They say never judge a book by its cover — but they said nothing about judging an album by its cover — the fools hahahahahahahaha.
…Like Clockwork – Queens Of The Stone Age (2013)
Anyone who knows me knows that this is right up my strasse. The acid-washed melancholy in this reimagining of a classic Dracula still captures the essence of the album beautifully. Artist Boneface does nothing but impress every time he gets on a piece, as seen with any of his other work, including QOTSA’s subsequent album Villains. I love the colours, I love the illustration — I love all of it.
Rage Against The Machine – Rage Against The Machine (1992) – I don’t think you could a better idea of what Rage were all about from any other image. The startling image of Thích Quảng Đức burning himself to death is one of the most explosive and violent protests ever recorded — the flames being echoed in the incendiary music within.
The Number Of The Beast – Iron Maiden (1982) – All hail Derek Riggs. I could’ve picked any of Maiden’s early covers — they’re all awesome. However, Eddie puppeting the Devil will always be the first image in my mind when someone says “heavy metal”.
Appetite For Destruction – Guns N’ Roses (1986) (Original Cover) – I’d like to definitely clarify that I DO NOT mean the crucifix with the skulls on it — I mean the flying knife hell monster vigilante avenging the woman from the robot rapist with a lightbulb for a head. I mean that’s just obviously the most eye-catching thing, ever.
Live Through This – Hole (1994) – Not initially the most amazing cover you’ll ever see, this depiction of beauty through pain is not only completely allegorical of the music inside, but has, at least for me, become a 90s symbol akin to the baby on Nevermind.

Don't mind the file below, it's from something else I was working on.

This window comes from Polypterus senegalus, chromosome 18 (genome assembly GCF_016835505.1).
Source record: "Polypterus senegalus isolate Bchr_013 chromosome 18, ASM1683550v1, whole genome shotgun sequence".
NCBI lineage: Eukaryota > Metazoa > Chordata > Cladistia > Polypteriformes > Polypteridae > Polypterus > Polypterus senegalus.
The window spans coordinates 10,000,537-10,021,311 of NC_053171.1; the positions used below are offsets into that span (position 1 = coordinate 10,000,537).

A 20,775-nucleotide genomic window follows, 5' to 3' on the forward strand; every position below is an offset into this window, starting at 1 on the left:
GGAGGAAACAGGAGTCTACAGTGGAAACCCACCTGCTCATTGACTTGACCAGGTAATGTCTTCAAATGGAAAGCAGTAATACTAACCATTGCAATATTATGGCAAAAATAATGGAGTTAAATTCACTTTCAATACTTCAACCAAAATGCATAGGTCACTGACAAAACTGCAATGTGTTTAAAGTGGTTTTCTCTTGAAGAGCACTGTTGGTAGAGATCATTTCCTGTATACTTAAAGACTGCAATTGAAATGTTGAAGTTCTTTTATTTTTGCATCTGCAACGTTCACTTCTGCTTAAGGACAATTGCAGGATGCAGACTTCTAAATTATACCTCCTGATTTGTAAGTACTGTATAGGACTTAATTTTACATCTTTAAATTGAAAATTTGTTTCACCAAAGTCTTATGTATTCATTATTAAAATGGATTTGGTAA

Mastodon – Once More ‘Round The Sun (2014)
I don’t think I could ever stop loving the splash of colour here. It’s psychedelic, hypnotic, it sums up the music perfectly and it makes THE. COOLEST. T-SHIRT. It’s just so damn awesome.
Audioslave – Audioslave (2002) – I’m sure all music geeks know about the genius that is Storm Thorgerson. This is my favourite of his huge variety of brilliant album arts. It’s iconic, and it’s just so impressive.
Led Zeppelin – Led Zeppelin III (1970) – I absolutely love the kinda hippy-ish vibes this album art gives, and it ties so well with the music on the album. I really, really want a t-shirt with this, but they’re so difficult to find.
Red Hot Chili Peppers – One Hot Minute (1995) – The dark, surreal and oddball atmosphere conveyed by this album art is so gothic and so awesome, and I love the mix of dark reds on it.
Opeth – Morningrise (1996) – It’s a picture in Bath, mate (a particularly nice part of Bath in fact – Prior Park). I live in Bath. It has to be here.
#1 Record – Big Star (1972)
It’s a black sleeve with a big yellow neon star. The word BIG is also in neon (blue this time) in the middle. So simple, it’s perfect. It’s a work of art.
Sticky Fingers – The Rolling Stones (1971) – The ultimate collector’s record sleeve (along with Velvet Underground & Nico). That zip has left an indelible mark on all the lesser albums it’s rubbed up against in collector’s racks. Imagine all those Rod Stewart or Roy Orbison records that have their back covers all scratched up because Bitch, Brown Sugar and You Gotta Move are so great they had to be wrapped in Keef’s under crackers.
Riot Act – Pearl Jam (2002) – Those smoky little puppet kings look so lost among the big dark corners of Pearl Jam’s least loved album. There are no words on the front of Riot Act. Just some wooden kings and a lot of darkness. It hangs on my wall like I’m all deep and meaningful.
Somewhere In Time – Iron Maiden (1986) – I lost hours in this sleeve as a kid. Before we had a video and I could rent Blade Runner, there was Somewhere in Time. While I listened to Wasted Years and Stranger In A Strange Land, I searched out Batman, Klingon Warbirds, The Ruskin Arms and all those song references in that super dense, detailed sleeve. Better than the movie.
Physical Graffiti – Led Zeppelin (1975) – I’d never been to New York when I first got my hands on those grey bricks. The steps up to the doors of that apartment building reminded me of two things; Sesame Street and the Stones Waiting on a Friend video. Turns out all that Monty Python psychedelia in the little windows could hold your attention for all four sides of that most epic of albums.
Sticky Fingers – The Rolling Stones (1971)
Stay tuned for more Best Thangs of All Time!